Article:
New York's Super Bowl : Boom or Bust?

By Harrison Turkheimer
MetLife Stadium
Joe Camporeale-USA TODAY Sports

MetLife Stadium is a state-of-the-art 86,000-seat venue. Since both the New York Jets and the crosstown rival New York Giants took over the venue together, it has brought plenty of joy and misery to each fan alike.

I had the pleasure of working for the venue during the latest Giants Super Bowl run, including a 20-hour shift shoveling snow throughout the entire venue prior to the Giants taking the field for a 1:00 p.m. kickoff. That is where I begin my questioning.

A job like snow removal becomes a whole ordeal for a venue that houses a NFL game just about every Sunday, but it’s amplified for the biggest Sunday of all — Super Bowl Sunday. The NY/NJ area has been preparing for this day for a reason. Plenty of sports fans have questioned this move, but I believe the result is boom or bust for the NFL.

Even with contingency plans in place for potential weather weather, you cannot predict the unpredictable. According to the farmer’s almanac, there is supposed to be a huge storm coming to the greater-New York area around that time.

Now we all love the snow (unless you’re an Oakland Raiders fan circa 2002), and we all love watching football play in the snow, but let’s be real — with this past Sunday being the “quarter pole” of the 2013 campaign, it looks like the Seattle Seahawks and the New Orleans Saints are the clear front-runners out of the NFC.

Now we all know that the front-runner rarely makes it to the big game at the beginning of February, but we all know that ESPN will not stop talking about the weather if either team reaches the Super Bowl. Will a dome team like the Saints or a team from the Pacific Northwest like the Seahawks know to handle the snow and elements?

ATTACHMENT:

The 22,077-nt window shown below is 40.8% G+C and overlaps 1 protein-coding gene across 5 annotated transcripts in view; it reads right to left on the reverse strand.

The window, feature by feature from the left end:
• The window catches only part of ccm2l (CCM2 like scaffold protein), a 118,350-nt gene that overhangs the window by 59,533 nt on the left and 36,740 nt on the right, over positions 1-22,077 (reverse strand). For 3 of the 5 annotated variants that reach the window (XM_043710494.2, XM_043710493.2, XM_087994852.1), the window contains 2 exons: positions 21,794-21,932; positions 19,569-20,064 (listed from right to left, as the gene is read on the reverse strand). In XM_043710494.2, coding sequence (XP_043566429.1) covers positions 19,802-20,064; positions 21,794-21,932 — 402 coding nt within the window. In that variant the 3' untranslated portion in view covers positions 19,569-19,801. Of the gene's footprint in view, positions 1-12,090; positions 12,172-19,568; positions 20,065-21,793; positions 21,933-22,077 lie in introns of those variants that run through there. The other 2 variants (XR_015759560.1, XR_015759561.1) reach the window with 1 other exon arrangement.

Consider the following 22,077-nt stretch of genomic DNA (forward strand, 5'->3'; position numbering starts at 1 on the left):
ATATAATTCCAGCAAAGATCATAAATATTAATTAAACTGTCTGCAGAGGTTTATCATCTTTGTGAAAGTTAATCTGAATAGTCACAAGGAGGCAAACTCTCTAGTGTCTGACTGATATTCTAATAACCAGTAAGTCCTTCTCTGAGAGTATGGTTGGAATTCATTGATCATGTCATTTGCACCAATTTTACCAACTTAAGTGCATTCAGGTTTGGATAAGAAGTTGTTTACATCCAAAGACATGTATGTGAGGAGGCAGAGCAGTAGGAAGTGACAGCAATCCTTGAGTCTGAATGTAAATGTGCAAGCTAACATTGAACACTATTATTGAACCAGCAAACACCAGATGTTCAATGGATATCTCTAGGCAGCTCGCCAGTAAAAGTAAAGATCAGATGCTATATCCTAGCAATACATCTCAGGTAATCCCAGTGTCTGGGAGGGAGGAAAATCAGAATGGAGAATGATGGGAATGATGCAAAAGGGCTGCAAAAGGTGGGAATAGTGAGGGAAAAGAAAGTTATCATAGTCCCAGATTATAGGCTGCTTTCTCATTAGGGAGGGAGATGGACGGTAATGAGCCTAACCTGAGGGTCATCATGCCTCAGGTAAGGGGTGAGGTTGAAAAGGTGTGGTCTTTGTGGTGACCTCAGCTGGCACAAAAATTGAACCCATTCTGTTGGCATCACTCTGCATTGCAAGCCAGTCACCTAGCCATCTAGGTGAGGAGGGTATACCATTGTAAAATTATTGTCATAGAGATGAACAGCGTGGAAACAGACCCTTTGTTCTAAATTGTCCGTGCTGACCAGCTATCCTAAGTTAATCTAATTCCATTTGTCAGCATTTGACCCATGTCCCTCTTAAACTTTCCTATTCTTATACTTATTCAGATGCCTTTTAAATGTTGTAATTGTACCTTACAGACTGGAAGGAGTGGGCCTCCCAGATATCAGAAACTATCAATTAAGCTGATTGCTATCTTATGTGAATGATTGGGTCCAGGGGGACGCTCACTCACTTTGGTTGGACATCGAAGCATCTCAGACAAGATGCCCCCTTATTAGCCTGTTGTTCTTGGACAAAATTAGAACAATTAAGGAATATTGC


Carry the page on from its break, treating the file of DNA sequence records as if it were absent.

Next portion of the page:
Let’s talk for a second about the AFC teams, because there’s only one worth discussing. The Denver Broncos won’t be the focal point if they reach the big game; rather, its Peyton Manning’s hands — glove or no glove, that’s the question.

The point is simple: stop wasting time talking about the weather, when celebrating the Super Bowl is the objective. Stop over-analyzing the use of gloves or hand warmers or which team is going to be indoors vs. outdoors. The bottom line is that you’re talking about New York. The prices are going to be insanely high for an outdoor Super Bowl, and the costs to partake in all the events will be as well.

Is it worth it? To the NFL, is it worth the potential backlash? They clearly think so.

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